Many people ask whether they should use a pre-stain coating or wood conditioners before applying Danish Oil on poplar. The answer isn’t that clear. We wouldn’t recommend any conditioners or pre-stain materials, because they are chemicals you will add to your wood. If you use natural Danish Oil on natural wood, you will get 100% natural results. And yes, they work well without any pre-stain materials. But if you want, you may use some of them.
Using Danish Oil on poplar – any concerns?
Well, some experts would say it’s a bad idea to apply any kind of natural oils on poplar. But painting the wood is not always the best choice. So you can go with any natural oil but only with some precautions to make the wood surface look nice.
You will need to remember these things:
- Poplar doesn’t absorb any oil well, so you will need to wipe off any excess oil after each coat. Otherwise, your wood will look like a leopard.
- Also, it’s extremely hard to achieve an even coloring whatever instruments and techniques you use. Some spots will still be lighter or darker.
- Quite a lot of oil may be wasted because you will need to wipe it off. This is also a factor of concern if you have a lot of poplar items to be stained.
- You will need to sand the surface to be nearly ideal and to clean it from dust because otherwise, your poplar will look awful after you finish with an oil coating.
As you see, using Danish Oil on poplar is possible. But you will need to prepare for this. Mainly, you will have to sand the piece of wood carefully with 220 sandpaper to achieve a really smooth surface. Then, you will have to remove all dust. After that, you may want to apply some conditioner or pre-stain solutions to ensure that the stain will be even and beautiful. The oil will have to be put on poplar in three or four coats with quite big intervals between them. Any excess oil should be wiped off immediately.
Other ways to finish poplar
Even though poplar is apparently not the best wood type for staining, many experts still prefer it to any other wood type when making furniture and other things. The reason is simple – this wood is much cheaper, it still looks really good and is appropriate for many applications. So if you don’t want to face all those possible problems with staining poplar, you may choose other ways to finish the wooden surface.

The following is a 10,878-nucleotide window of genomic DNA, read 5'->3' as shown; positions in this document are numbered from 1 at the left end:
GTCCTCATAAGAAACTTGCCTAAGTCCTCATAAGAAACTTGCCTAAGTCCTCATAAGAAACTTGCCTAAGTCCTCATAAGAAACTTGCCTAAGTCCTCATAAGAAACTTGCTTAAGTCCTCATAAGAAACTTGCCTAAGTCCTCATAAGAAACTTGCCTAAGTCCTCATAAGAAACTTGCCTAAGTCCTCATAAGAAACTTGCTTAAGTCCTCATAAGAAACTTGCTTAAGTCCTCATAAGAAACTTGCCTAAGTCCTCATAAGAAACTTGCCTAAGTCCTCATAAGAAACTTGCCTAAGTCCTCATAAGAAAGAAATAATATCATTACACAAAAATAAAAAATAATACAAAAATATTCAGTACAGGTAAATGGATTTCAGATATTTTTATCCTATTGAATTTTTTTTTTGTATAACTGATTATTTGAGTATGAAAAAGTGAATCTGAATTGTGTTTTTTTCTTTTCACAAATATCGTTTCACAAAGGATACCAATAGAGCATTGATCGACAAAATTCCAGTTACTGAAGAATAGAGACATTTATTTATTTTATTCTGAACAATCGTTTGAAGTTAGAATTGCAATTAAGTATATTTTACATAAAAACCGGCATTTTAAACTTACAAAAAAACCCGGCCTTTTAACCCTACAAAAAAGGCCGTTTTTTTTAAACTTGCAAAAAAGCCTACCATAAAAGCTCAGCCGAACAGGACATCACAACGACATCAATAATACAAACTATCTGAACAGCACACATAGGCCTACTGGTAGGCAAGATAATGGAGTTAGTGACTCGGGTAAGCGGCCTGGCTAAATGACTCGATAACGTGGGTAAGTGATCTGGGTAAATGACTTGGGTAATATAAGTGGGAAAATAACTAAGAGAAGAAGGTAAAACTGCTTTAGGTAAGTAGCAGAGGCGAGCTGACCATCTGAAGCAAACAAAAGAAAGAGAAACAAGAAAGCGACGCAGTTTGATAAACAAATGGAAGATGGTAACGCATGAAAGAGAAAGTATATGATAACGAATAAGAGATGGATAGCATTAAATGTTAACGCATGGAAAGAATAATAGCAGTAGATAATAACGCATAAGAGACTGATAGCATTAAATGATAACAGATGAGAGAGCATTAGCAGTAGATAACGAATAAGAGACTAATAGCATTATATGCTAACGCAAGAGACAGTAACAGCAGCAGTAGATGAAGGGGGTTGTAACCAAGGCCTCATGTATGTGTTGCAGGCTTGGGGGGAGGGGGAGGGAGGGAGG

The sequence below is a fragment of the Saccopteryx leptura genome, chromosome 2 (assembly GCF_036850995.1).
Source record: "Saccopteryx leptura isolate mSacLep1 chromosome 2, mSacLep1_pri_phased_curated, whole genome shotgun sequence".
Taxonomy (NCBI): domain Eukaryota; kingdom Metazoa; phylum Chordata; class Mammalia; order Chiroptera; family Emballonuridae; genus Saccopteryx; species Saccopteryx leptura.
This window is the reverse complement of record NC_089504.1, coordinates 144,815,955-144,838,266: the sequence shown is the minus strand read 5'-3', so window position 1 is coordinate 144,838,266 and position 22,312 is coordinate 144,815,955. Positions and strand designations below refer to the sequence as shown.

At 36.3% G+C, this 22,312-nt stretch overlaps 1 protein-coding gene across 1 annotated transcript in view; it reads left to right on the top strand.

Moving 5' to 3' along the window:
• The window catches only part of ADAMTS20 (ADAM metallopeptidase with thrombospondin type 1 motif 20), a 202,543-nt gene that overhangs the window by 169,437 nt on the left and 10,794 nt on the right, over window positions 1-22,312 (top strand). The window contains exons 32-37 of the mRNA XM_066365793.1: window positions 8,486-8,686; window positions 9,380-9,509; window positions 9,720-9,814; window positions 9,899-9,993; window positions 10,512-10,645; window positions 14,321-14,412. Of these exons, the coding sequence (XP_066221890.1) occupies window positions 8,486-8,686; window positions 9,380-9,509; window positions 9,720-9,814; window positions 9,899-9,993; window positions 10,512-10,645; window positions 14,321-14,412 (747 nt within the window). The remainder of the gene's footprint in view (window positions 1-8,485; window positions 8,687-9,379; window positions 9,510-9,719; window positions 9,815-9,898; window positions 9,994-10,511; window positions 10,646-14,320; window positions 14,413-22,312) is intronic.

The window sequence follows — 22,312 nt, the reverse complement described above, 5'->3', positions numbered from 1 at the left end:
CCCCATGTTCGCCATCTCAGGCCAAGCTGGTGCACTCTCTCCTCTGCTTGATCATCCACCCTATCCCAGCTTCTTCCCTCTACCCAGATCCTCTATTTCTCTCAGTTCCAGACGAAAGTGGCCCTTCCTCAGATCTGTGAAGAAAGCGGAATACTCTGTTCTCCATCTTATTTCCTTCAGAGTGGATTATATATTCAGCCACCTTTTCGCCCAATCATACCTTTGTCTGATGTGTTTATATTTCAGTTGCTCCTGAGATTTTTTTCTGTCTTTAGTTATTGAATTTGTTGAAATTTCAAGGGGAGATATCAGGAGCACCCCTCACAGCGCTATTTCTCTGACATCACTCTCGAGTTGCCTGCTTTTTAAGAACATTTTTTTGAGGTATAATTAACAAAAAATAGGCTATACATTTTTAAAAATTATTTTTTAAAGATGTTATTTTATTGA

- Gel stain. This is the most appropriate stain for poplar if you want to apply it on raw poplar. Gel stain won’t absorb much and it will create an even color after just two coats. Although gel stain is a little more expensive than Danish Oil, it’s easier to work with when finishing.
- Paint. Poplar is a paint-grade wood type, so in most cases, it will be easier to paint the wood than to stain it. Some people will say it will look worse if you just paint the wooden surface instead of using some oil, but it depends on what kind of product you choose. Some wood paint types will look nice.
Also, you may make things easier for you by applying a kind of wood conditioner or a pre-stain solution before applying Danish Oil or any other type of natural oil. This will make the color more even and good-looking.
If you are about to start working with poplar, you need to know that this is a special wood type that requires special finishing. Not every poplar surface will stain evenly with Danish Oil or any other natural oil. You will need to find some alternatives or to cover your wood with a special conditioner. You may also go with another oil type like gel stain or something else that is recommended for poplar by professionals.
Also, it’s important to remember some simple rules of staining poplar that we’ve offered in our article. Once you stick to the rules and choose optimal materials, you will succeed in making your poplar surface look nice. But if you just put a thick coat of Danish Oil on poplar, you are unlikely to be glad about the results.